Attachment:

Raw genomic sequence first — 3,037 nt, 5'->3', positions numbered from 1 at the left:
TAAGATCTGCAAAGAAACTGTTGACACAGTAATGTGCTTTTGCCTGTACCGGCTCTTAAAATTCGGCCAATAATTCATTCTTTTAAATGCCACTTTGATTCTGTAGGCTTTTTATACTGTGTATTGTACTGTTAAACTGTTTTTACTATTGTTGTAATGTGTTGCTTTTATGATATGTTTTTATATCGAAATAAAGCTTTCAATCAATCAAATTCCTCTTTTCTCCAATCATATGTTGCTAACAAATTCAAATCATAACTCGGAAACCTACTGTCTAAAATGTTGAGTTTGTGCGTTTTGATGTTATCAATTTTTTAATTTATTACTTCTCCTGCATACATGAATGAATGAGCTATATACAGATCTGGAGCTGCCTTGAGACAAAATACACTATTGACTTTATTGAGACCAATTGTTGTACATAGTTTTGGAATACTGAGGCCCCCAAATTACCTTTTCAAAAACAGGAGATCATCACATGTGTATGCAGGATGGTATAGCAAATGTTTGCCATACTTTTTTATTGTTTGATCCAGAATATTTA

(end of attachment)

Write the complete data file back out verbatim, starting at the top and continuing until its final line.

Raw genomic sequence first — 3,037 nt, 5'->3', positions numbered from 1 at the left:
TAAGATCTGCAAAGAAACTGTTGACACAGTAATGTGCTTTTGCCTGTACCGGCTCTTAAAATTCGGCCAATAATTCATTCTTTTAAATGCCACTTTGATTCTGTAGGCTTTTTATACTGTGTATTGTACTGTTAAACTGTTTTTACTATTGTTGTAATGTGTTGCTTTTATGATATGTTTTTATATCGAAATAAAGCTTTCAATCAATCAAATTCCTCTTTTCTCCAATCATATGTTGCTAACAAATTCAAATCATAACTCGGAAACCTACTGTCTAAAATGTTGAGTTTGTGCGTTTTGATGTTATCAATTTTTTAATTTATTACTTCTCCTGCATACATGAATGAATGAGCTATATACAGATCTGGAGCTGCCTTGAGACAAAATACACTATTGACTTTATTGAGACCAATTGTTGTACATAGTTTTGGAATACTGAGGCCCCCAAATTACCTTTTCAAAAACAGGAGATCATCACATGTGTATGCAGGATGGTATAGCAAATGTTTGCCATACTTTTTTATTGTTTGATCCAGAATATTTA